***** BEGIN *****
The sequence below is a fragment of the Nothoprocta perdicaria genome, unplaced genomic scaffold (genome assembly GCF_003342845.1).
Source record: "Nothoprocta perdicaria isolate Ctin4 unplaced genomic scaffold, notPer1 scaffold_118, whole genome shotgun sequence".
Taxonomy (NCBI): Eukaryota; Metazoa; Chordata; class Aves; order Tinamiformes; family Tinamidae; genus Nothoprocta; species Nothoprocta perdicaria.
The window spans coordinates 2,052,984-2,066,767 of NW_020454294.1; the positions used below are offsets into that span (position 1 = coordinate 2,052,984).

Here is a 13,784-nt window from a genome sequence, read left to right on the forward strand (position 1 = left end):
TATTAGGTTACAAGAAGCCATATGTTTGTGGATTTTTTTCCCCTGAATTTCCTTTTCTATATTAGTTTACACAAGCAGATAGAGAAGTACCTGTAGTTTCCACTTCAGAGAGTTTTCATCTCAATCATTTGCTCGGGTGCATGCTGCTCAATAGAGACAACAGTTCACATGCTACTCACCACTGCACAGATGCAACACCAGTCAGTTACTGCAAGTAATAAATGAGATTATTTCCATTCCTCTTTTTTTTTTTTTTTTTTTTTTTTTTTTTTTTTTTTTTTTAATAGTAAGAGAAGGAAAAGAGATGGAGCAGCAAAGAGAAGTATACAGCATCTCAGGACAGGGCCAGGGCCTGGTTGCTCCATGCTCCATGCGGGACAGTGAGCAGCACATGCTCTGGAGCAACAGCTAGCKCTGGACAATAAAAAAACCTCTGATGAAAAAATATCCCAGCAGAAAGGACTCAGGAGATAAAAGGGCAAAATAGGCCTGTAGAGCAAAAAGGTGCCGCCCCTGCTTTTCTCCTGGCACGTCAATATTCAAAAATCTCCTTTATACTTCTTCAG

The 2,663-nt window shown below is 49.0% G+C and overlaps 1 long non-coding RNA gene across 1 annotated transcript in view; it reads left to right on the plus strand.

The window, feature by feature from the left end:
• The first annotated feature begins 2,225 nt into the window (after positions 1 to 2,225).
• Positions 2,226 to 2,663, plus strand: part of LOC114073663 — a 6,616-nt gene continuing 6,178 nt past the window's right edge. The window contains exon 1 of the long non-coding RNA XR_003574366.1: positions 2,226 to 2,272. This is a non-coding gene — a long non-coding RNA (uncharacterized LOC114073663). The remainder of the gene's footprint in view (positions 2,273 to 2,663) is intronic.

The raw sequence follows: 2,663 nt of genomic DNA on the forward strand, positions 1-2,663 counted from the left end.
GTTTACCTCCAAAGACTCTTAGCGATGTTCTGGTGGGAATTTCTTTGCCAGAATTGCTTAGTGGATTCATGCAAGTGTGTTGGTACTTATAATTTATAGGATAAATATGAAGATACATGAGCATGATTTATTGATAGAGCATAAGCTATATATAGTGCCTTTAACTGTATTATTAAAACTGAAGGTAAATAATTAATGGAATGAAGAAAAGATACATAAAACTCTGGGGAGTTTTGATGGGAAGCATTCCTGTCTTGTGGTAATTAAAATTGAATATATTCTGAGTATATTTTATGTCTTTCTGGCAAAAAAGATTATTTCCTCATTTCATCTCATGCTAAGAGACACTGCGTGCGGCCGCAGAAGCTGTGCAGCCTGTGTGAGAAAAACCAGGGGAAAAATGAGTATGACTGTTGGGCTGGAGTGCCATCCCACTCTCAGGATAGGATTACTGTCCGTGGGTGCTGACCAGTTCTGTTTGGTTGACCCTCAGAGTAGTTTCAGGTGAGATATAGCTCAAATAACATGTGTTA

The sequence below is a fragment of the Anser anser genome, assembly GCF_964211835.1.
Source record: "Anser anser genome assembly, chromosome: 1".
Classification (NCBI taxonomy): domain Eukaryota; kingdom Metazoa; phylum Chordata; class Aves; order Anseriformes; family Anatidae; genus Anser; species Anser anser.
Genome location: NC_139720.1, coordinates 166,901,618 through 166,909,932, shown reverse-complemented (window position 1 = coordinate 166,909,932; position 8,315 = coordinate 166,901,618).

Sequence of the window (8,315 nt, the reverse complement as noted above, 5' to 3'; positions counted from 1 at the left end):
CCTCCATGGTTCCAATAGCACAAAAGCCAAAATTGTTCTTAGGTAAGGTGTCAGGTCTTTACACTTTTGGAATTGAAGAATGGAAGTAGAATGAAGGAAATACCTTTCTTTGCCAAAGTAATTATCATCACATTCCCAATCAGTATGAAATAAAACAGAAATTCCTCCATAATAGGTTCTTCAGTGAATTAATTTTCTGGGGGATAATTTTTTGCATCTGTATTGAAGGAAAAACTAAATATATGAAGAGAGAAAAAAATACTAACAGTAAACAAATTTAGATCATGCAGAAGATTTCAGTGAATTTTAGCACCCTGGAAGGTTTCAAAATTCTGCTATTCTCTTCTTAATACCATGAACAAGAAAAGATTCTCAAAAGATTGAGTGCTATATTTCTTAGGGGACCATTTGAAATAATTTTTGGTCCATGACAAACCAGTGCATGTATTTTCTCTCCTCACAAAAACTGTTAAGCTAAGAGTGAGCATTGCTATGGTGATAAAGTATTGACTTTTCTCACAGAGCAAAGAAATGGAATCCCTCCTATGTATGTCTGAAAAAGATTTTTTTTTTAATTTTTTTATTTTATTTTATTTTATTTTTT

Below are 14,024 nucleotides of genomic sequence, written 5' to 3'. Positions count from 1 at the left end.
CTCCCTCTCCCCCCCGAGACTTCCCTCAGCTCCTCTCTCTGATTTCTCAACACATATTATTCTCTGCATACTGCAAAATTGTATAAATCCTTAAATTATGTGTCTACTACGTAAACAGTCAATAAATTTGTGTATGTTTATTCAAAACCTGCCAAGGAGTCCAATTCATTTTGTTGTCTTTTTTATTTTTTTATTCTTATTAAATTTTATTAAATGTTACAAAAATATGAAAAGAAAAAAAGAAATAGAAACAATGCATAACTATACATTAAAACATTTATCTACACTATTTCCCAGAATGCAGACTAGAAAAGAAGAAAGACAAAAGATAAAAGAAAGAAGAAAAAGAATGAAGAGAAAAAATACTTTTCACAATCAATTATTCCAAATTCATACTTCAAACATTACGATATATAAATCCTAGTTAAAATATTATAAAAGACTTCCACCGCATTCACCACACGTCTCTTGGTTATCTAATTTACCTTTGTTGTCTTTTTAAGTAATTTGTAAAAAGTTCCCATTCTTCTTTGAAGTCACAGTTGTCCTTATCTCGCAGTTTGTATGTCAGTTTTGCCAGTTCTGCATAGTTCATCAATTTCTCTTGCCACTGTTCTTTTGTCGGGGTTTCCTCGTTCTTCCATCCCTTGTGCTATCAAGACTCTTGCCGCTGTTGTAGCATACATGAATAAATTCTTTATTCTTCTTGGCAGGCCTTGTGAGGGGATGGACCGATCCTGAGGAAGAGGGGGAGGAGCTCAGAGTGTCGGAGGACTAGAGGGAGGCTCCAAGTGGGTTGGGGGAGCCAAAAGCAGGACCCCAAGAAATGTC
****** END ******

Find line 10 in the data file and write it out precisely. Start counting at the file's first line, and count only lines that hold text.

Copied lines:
• Positions 2,226 to 2,663, plus strand: part of LOC114073663 — a 6,616-nt gene continuing 6,178 nt past the window's right edge. The window contains exon 1 of the long non-coding RNA XR_003574366.1: positions 2,226 to 2,272. This is a non-coding gene — a long non-coding RNA (uncharacterized LOC114073663). The remainder of the gene's footprint in view (positions 2,273 to 2,663) is intronic.